A more holistic way to measure the economic fallout from earthquakes
Officials know how to account for deaths, injuries and property damages after the shaking stops, but a new study, based on a hypothetical 7.2 magnitude quake near San Francisco, describes the first way to estimate the far greater financial fallout that such a disaster would have, especially on the poor.
When an earthquake or other natural disaster strikes, government relief agencies, insurers and other responders converge to take stock of fatalities and injuries, and to assess the extent and cost of damage to public infrastructure and personal property.
But until now, such post-disaster assessment procedures have focused on the dollar value of damages to property while failing to account for something that is equally important but harder to quantify; namely, that the poorer someone or their family is, the harder it is for them to recover and regain their former standard of living.
Now, civil engineers at Stanford, working with economists from the World Bank, have devised the first disaster assessment model that combines the well-understood property damage estimates with a way to calculate two previously nebulous variables – the community-wide economic impacts caused by disruptions to industry and jobs, and the social costs to individuals and families.
Although such an analysis might seem obvious, no one had ever put brick-and-mortar losses together with pain and suffering consequences until the Stanford civil engineers teamed up with World Bank economists Stephane Hallegatte and Brian Walsh to create this holistic damage assessment model.
A hypothetical scenario
In a new study, published March 30 in Nature Sustainability, the researchers test their model using a hypothetical 7.2 magnitude earthquake on the Hayward fault near San Francisco. “We’ve developed a financial model that builds upon previous property damage procedures in a way that allows us to quantify the pain and suffering people feel after a quake depending on their socioeconomic status,” said study co-author Jack Baker, a professor of civil and environmental engineering at Stanford.
Although the researchers tailored their approach specifically for earthquakes, they hope experts in hurricanes, tornados, floods and other disasters will also adopt the new economic and sociological measures in order to give policymakers new tools to plan for disasters.
Study first author Maryia Markhvida, a former graduate student of Baker’s, said the researchers started with traditional models of property damage assessment, and added on top of these a second layer of analysis to quantify a concept called “well-being,” which they borrowed from economists and sociologists. The model calculates the incomes and consumption levels of people in different socioeconomic strata to assign a numerical value to well-being, which can be thought of as how people feel about daily life as they recover from a disaster.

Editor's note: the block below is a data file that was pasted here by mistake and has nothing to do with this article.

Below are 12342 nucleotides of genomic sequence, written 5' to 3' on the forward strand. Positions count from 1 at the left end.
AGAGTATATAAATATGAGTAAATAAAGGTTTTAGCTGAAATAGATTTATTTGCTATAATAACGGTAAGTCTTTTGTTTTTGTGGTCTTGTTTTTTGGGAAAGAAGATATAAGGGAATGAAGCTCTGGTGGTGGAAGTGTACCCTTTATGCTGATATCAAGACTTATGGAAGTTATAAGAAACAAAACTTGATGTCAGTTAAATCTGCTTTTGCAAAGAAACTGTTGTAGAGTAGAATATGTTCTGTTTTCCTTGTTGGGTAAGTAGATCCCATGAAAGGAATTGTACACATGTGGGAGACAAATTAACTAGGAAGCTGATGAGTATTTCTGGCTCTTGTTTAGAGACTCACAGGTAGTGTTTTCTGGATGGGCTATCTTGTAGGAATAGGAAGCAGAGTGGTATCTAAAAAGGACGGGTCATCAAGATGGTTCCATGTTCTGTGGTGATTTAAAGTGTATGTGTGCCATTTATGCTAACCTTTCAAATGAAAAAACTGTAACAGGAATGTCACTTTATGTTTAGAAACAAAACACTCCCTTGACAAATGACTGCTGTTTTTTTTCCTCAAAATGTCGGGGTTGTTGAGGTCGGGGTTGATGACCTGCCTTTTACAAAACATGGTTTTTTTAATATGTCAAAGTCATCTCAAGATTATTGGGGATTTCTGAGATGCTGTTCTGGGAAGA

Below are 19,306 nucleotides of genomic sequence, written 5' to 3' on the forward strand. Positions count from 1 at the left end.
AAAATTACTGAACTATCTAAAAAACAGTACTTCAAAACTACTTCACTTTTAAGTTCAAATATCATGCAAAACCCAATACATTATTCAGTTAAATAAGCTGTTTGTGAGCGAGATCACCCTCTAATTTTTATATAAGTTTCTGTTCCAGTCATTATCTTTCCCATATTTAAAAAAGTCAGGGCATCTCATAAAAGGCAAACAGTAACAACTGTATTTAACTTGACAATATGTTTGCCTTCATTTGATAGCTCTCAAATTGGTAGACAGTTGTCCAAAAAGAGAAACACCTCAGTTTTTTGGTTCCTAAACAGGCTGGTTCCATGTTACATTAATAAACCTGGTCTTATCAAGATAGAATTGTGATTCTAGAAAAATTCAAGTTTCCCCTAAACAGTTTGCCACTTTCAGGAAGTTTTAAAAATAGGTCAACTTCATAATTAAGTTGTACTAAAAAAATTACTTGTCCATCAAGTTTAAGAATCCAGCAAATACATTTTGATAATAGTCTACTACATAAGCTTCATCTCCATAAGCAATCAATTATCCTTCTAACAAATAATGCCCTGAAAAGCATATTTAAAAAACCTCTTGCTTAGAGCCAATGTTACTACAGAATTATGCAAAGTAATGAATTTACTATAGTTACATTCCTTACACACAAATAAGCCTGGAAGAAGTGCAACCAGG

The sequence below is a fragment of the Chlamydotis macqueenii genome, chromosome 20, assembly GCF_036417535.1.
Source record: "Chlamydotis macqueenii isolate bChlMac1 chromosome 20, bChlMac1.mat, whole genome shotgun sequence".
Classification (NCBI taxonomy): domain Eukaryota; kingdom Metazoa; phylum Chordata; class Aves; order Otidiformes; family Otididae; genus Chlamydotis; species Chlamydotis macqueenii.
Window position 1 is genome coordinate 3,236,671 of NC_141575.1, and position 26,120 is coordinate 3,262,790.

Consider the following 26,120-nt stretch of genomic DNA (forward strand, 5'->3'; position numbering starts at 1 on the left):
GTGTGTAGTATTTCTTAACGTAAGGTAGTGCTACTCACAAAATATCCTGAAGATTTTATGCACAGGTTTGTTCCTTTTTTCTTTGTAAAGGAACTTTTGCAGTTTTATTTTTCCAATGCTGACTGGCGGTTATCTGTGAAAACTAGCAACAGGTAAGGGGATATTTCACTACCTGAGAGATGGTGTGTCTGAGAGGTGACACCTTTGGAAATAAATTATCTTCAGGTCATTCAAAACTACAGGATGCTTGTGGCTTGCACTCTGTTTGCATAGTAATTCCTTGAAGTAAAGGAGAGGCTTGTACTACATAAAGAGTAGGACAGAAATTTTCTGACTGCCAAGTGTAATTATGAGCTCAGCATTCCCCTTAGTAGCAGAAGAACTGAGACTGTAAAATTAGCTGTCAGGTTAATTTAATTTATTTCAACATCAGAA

The researchers combined the physical damage tools with economic and well-being assessments to create a more holistic model of disaster effects. For example, should the property damage part of their system show that a particular building is likely to collapse, the second layer of analysis would kick in to extrapolate how such structural damage would affect where people work and how it would affect a variety of industries in ways that would trickle down to impact people’s incomes and spending power, thus diminishing their sense of well-being.
Much of the income, expense and spending data for the analysis was derived from Census data, which enabled the researchers to tie their well-being calculations to the relative poverty or prosperity of people living in different neighborhoods. When they estimated the relative loss of well-being for people in each of four income brackets, they found that those at the bottom felt a roughly 60 percent loss of well-being as a fraction of the Bay Area’s average annual income, relative to something closer to 25 percent for those at the top (see Chart A).
The researchers also compared three types of losses for 10 cities in the San Francisco Bay Area (see Chart B). These calculations factored in the vulnerability of each city’s building stock (the number and types of homes, offices and other structures), its proximity to the hypothesized earthquake and other factors such what sort of savings and insurance people had as safety cushions. The chart shows that, even when property damages are roughly equal, well-being losses are larger in cities that have lower-income population and lower household savings. “It makes sense that the people who have less in the first place feel that life becomes that much harder when they lose some of what little they had,” Markhvida said.
The researchers envision that policymakers will use the model to consider in advance how to mitigate the impacts of a quake and speed the region’s recovery afterward. They might, for instance, run “what if” exercises to weigh the relative benefits of measures such as tightening building codes, providing incentives to do retrofits or get earthquake insurance, or make contingency plans to extend or expand unemployment benefits.
“This model could help government officials decide which policies provide the best bang for the buck, and also see how they might affect not just potential property damages, but losses to people’s sense of well-being,” Baker said.